John Grant is the former lead singer of Denver's gloomy but grand Czars, a band whom you probably haven't heard of. Queen of Denmark is his first solo record, one recorded in collaboration with Texans Midlake, who you absolutely should have heard of by now, and indeed taken to your hearts.
Relocating from Colorado to New York after The Czars messy implosion, Grant waited tables and gigged infrequently before being coerced into songwriting again, and the results are this collection of powerfully raw observations on the human condition. Fuelled by the bitterness of growing up gay in a strictly religious household, Queen of Denmark transcends any notion of being strictly about sexuality, with Grant instead lyrically attacking waste, greed and the absurdity of the American at every opportunity.
Set to a musical background glossed with a sheen of seventies AOR - think a more radical Steely Dan or at a push the pop dynamic of ABBA with songs by Randy Newman - the end result is often sad, beautiful and laugh out loud funny at the same time.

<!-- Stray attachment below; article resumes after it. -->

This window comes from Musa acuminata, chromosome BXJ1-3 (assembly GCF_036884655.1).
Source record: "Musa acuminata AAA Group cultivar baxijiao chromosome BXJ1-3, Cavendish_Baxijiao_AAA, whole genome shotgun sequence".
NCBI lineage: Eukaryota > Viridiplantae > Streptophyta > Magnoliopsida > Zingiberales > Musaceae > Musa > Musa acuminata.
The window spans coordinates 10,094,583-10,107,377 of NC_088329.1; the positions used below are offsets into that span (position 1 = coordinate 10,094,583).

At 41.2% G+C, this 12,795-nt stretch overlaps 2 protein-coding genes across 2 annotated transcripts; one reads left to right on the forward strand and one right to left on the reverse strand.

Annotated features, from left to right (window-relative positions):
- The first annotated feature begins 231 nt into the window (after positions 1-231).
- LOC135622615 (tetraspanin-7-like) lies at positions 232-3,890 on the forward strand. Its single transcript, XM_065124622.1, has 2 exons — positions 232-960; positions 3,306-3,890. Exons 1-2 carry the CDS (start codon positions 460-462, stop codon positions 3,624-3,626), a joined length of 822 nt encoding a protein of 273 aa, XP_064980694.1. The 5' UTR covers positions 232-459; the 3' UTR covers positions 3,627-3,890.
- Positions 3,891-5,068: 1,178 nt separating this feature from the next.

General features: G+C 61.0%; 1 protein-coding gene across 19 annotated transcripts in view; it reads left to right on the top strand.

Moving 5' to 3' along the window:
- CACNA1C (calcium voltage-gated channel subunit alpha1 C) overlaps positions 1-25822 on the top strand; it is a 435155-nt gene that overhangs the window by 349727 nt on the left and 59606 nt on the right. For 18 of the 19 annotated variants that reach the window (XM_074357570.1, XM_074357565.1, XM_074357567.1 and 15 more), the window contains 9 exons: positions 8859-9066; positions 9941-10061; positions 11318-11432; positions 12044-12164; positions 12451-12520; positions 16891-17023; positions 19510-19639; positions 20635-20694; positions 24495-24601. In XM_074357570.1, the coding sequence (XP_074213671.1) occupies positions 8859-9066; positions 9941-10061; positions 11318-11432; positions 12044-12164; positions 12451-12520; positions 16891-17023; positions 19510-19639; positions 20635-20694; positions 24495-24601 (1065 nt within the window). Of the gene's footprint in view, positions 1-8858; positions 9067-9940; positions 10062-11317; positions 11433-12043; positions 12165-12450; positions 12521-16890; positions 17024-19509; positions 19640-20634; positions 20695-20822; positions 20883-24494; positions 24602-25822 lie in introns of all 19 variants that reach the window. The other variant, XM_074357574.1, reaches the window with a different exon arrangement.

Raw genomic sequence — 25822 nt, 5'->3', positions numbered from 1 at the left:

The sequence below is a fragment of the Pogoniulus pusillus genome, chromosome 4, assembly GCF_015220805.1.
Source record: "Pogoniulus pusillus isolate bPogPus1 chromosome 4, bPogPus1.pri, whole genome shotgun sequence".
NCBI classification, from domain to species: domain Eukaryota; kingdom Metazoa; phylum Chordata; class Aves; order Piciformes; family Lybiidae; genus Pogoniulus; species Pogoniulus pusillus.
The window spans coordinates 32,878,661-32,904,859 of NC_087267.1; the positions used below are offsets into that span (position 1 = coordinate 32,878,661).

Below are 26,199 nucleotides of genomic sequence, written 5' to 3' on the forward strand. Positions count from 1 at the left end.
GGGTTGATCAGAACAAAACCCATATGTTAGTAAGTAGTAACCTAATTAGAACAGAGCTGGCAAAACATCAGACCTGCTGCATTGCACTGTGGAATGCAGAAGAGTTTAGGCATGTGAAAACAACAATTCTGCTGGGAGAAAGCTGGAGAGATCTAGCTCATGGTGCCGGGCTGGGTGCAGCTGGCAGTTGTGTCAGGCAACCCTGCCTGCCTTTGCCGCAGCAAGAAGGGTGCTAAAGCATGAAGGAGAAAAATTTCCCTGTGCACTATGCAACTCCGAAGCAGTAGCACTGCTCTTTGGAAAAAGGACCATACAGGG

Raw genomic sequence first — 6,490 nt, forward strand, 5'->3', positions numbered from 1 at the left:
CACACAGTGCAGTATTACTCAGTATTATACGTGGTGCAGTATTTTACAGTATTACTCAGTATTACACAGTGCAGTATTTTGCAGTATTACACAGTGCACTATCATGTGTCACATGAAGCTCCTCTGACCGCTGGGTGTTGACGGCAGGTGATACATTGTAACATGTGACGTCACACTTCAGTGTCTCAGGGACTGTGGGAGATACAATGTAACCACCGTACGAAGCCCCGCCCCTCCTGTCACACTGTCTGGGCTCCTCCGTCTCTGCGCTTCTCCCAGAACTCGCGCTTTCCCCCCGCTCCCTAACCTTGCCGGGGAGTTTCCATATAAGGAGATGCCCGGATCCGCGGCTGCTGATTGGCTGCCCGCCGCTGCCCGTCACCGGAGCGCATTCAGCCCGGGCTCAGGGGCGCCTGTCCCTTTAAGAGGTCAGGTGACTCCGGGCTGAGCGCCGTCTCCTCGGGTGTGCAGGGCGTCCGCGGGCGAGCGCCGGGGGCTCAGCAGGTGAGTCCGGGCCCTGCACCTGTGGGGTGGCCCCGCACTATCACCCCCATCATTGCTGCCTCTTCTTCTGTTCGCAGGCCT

As a for instance, Silver Platter Club pokes acidic fun at the dumbness of not just rich people, but equally men who go through life in a vacuum of nil self awareness. JC Hates Faggots also needs little by way of explanation in terms of subject matter, with Grant admitting that he considered suicide after being told his choice of sleeping partner was unnatural, whilst musing on the hijacking of organised religion for just about any purpose you can print a bumper sticker for.
Were Queen of Denmark just a bunch of diatribes about god and man's inhumanity to man sung by a guy with a real sense of context it would be different, but not nothing the likes of Connor Oberst hasn't been doing as Bright Eyes for years. Grant is also capable however of subtlety and pathos, demonstrated most ably on opener TC and Honeybear a lush acoustic throwback to the Kramer vs. Kramer era.
There is however one last opportunity for self laceration on the closing title track, a potty mouthed Elton-cum-Meatloaf epic which manages to rain gusto and venom on anybody brave enough to still be around. Grant will be compared inevitably to Rufus Wainwright, but he's produced a debut that, along with Gil Scott Heron's renaissance piece I'm New Here, is full of laudable depth and harnessed emotion. It's also an early contender for album of the year.